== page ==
Family of Boy, 12, Who Hanged Himself Points to Bullying
they had charged three students with crimes including robbery, making threats and lying to authorities after, the authorities said, they picked on a 15-year-old student who then killed himself.
A spokeswoman for the New York City Education Department said Thursday that she could not comment on a specific case. The New York City Housing Authority said that written consent was required from the boy’s family before it could discuss the matter, and that no such consent had been communicated.
But children who knew Joel in his compact world — just blocks from school to home — say he was a victim of prolonged bullying.
Dorian Lawrence, 11, a classmate at Public School 57, said Joel did not report the times he was bullied.
“Just walk away,” Dorian said. “The day before he passed, I was with him. We were playing basketball. He was happy. But the kids came and bothered him, so we left and went to the park. They followed us there. Then we went to my house and waited for them to leave. They stayed 20 minutes outside, then left. We had to keep looking around to make sure they didn’t come back.”
Destynee Lewis, 11, a former classmate, said Joel was picked on for being short. “The bullies are a group of boys — 12, 9, 10, 11 — all different ages,” she said. “They told him he was ugly, and he’d tell the teacher, and the teacher would tell the parents” of the children who picked on Joel. “But it didn’t help.”
“People really picked on him, both inside and outside the school. I can’t say it, what they said, they were bad words,” Destynee said. “I felt angry and sad, because he was a nice kid and I’d stick up for him. They’d say, mind your business.”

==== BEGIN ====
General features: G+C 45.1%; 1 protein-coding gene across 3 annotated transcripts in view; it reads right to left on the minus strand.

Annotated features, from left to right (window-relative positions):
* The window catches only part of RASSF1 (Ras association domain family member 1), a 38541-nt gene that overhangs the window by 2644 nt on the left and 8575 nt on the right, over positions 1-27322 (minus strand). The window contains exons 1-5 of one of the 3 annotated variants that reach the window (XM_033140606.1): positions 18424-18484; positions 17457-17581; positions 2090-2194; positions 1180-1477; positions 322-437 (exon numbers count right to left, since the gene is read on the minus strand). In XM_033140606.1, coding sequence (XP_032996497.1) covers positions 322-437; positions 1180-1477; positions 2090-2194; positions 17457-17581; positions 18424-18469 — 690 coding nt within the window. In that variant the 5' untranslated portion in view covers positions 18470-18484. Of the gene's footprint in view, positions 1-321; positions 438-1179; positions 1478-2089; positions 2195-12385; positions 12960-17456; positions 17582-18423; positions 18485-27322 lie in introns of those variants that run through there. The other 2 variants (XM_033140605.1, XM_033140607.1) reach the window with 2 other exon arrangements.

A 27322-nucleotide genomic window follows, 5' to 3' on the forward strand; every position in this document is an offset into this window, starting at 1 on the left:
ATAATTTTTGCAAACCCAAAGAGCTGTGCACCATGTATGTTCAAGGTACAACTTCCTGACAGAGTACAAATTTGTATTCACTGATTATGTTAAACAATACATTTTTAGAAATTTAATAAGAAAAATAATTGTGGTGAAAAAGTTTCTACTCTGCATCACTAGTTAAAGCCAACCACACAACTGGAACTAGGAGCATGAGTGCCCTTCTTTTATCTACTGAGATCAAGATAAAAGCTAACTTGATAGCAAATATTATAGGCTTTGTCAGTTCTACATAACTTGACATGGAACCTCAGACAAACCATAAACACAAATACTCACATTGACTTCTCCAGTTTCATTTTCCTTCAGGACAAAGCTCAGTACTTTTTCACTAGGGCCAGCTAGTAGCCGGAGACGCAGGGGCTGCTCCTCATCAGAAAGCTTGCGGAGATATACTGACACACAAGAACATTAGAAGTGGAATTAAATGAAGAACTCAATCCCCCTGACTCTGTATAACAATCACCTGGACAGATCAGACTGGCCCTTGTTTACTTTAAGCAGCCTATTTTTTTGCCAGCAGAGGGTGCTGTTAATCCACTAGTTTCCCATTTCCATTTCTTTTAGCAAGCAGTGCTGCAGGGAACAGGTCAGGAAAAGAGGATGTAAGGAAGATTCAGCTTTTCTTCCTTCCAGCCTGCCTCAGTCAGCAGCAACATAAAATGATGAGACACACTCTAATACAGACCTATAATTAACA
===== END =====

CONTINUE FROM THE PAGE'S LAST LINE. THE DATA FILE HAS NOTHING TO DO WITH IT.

Dave Ortiz, 38, a parent who lives across the street from P.S. 102, said that he did not believe bullying was a big problem at the school and that his 8-year-old daughter knew Joel to always be in low spirits. Once, “she said he was holding five pencils and was trying to stab himself,” he said.
Donald McGrier, 18, a neighbor of Joel’s, said he often saw the boy on his bike. “You could tell that something might have been wrong with him, but he wouldn’t really show it,” Mr. McGrier said. “He was very reserved.”
The anecdotes belied the smiling photographs of Joel published in The Daily News and The New York Post in the first reports of his death on Thursday. “I go to school, play video games and ride bikes,” the boy wrote on his Facebook page, The Daily News reported.
“My brother was loved, my brother was an angel,” Joel’s half-brother, Richard Salazar, 25, said on Thursday. Once, he organized a meeting of parents whose sons were bullying Joel, he said. They all pointed fingers at one boy. The day after the suicide, that boy showed up at a memorial of candles and scrawled messages of grief. “I told them to get out, not as nice as that,” he said.
Francisco Babilonia, 65, said Joel, his grandson, spoke to him about bullies. “He’d say, ‘Grandpa, they bother me and chase me. I don’t know what to do,’ ” Mr. Babilonia said. “I feel so bad. I’d say, ‘Call me if you have a problem that you can’t handle and I’ll help you.’ ”
Joel was a very young child when his father, Jose Morales, died. “We talked about his dad, good things, but not about how he died,” Mr. Salazar said. “He only knew that he was in heaven.”
The father, Mr. Salazar said, had jumped off a building to his death.
Aaron Edwards contributed reporting.
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